Instruments of the trade

As our knowledge and comprehension of Remote PI Planning grow, so does our knowledge and understanding of the virtual and physical instruments that we use to accomplish our goals. The following is a list of products that we have continued to use or that we have changed our usage of over the last 12 months.

Virtual bulletin boards

We used a programme called Realtime Board for our first remote PI Planning session, and it was a great success. As part of our retrospective process, we created virtual Scrum boards for each team, a full programme board to map dependencies, a ROAM board for risks, as well as shared pages to log our meetings. Realtime Board introduced templates for PI Planning just a few weeks before our second remote PI Planning session, which we are presently using and tweaking as needed.

Physical boards are used for planning on our Scrum teams, and virtual boards are used once a plan has been established, something that big room planning helps us to do. Teams discovered that including this additional phase is critical when picturing the work that needs to be completed over the duration of three months. As soon as the plan is in place, the Scrum Masters and Product Owners for each team transfer the stories into Jira and onto the Miro board, where they can be shared with the other remote teams.


We’ve continued to rely on Zoom for all our teleconference requirements. However, we have found that Zoom Breakouts are not a good tool for us and so utilize a single conference ID for all the main sessions. Product Managers, architects, and other dependent team members are invited to join team breakout sessions on an as-needed basis. Instead, each team has its own Zoom ID for the team breakout sessions, and each team uses that ID to connect with other teams.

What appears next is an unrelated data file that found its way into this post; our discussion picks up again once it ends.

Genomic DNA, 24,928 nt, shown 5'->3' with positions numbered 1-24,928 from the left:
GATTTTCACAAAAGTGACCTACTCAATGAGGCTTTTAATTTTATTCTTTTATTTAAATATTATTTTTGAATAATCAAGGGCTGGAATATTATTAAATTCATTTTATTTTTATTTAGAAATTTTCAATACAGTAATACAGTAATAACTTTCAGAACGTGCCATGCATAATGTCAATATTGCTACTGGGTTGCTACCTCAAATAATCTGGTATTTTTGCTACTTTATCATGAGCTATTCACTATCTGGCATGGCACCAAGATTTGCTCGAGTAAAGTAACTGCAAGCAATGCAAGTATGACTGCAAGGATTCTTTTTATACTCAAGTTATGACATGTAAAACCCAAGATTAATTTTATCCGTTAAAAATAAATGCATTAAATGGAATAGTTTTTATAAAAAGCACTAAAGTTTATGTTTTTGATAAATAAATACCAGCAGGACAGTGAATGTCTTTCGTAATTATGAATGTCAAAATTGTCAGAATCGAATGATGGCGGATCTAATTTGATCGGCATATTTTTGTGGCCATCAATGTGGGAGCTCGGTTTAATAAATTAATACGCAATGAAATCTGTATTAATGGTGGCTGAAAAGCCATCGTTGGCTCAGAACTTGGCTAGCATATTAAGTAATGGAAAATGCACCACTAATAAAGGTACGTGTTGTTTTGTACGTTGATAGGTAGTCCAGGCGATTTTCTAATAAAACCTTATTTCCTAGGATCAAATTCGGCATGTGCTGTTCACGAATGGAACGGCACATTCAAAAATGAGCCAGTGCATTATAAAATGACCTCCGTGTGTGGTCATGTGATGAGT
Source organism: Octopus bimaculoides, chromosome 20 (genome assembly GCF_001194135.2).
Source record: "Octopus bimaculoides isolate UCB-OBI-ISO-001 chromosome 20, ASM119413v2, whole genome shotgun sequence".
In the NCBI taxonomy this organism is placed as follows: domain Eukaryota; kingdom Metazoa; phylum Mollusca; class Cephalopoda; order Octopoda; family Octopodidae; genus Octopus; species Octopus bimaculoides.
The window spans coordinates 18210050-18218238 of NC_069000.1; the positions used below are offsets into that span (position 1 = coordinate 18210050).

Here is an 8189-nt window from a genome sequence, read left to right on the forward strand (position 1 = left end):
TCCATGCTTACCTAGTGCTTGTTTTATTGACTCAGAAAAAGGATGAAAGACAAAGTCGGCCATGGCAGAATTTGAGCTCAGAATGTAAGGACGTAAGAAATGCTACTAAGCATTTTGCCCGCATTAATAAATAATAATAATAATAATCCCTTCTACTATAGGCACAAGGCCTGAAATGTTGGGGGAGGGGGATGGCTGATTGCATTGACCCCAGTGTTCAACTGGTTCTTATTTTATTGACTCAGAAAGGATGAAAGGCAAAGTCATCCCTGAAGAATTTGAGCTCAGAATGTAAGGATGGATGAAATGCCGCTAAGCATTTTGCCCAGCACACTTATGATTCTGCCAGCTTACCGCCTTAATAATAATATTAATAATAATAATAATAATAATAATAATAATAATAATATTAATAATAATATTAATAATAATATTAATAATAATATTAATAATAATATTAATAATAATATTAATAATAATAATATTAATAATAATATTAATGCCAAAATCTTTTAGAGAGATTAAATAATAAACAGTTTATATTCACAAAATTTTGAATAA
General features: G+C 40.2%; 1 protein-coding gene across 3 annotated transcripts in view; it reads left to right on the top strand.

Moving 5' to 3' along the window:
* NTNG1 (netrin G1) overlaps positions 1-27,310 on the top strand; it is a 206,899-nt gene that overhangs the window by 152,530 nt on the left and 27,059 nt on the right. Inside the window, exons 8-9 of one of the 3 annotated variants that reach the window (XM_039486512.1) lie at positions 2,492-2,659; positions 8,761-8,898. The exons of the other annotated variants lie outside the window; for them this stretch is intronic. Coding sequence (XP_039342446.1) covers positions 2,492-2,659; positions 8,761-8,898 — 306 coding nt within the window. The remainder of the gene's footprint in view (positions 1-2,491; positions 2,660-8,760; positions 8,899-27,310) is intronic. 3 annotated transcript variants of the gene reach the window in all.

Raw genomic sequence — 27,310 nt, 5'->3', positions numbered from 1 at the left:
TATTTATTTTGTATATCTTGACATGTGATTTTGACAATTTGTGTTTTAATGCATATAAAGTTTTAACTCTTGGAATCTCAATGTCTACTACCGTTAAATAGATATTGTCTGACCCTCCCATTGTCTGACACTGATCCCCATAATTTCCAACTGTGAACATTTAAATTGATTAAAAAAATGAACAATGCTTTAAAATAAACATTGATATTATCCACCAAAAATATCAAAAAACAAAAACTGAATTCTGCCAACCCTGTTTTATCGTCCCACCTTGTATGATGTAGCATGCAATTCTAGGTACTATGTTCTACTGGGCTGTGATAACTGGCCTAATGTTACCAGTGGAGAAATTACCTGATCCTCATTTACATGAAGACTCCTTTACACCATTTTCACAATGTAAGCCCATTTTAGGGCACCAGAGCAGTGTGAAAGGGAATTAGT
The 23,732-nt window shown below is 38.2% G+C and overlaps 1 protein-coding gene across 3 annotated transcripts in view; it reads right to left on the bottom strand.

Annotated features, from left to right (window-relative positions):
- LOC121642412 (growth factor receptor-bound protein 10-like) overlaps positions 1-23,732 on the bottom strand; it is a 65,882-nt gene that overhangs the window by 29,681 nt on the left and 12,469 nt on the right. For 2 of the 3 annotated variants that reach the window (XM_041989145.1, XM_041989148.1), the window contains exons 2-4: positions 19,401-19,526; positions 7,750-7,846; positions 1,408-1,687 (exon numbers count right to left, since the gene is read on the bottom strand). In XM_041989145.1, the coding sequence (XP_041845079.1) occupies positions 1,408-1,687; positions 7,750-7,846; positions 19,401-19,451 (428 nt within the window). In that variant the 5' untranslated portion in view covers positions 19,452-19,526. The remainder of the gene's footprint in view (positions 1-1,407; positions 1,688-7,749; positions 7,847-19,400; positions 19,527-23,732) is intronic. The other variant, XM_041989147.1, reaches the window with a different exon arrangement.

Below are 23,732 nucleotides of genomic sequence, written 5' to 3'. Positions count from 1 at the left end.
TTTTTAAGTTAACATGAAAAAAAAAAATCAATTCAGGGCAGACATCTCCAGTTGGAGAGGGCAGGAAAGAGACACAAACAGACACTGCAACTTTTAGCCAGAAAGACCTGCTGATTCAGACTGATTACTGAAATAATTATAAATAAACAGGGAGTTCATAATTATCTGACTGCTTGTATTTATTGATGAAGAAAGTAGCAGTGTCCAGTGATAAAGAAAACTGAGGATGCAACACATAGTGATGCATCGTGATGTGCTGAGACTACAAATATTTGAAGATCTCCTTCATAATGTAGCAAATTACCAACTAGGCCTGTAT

Following the planning process, tracking is done.

After the planning process is complete, teams must keep track of risks and dependencies on a regular basis. The train moves some assets into Jira, which allows for ongoing tracking and updates, as opposed to the Miro PI Planning board, which is a snapshot in time. The Scrum of Scrums evaluates the PI dependencies on a weekly basis, using a Jira board with tasks assigned to external dependant teams to keep track of them. The Scrum of Scrums meets every few weeks to discuss risks and mitigation strategies. Team members assigned to tasks (or in charge of tracking tasks) make appropriate updates to the task boards as needed. Kanban board with special features

At the weekly PO/PDM sync meeting, the Product Owners and Product Managers come together to assess the status of each feature on a Jira Kanban board, which is maintained by the Product Development Manager. The POs keep track of project statuses and express concerns on a regular basis, allowing the Product Managers to engage effectively with stakeholders.

Bring everything to a close

As this blog demonstrates, we are on a path in which we are constantly adjusting and refining our approach. We hope this has given you the confidence to try Remote PI Planning. While it may appear difficult at first, with sufficient planning and a willingness to inspect and adjust, you, too, can run a successful PI Planning no matter where you are.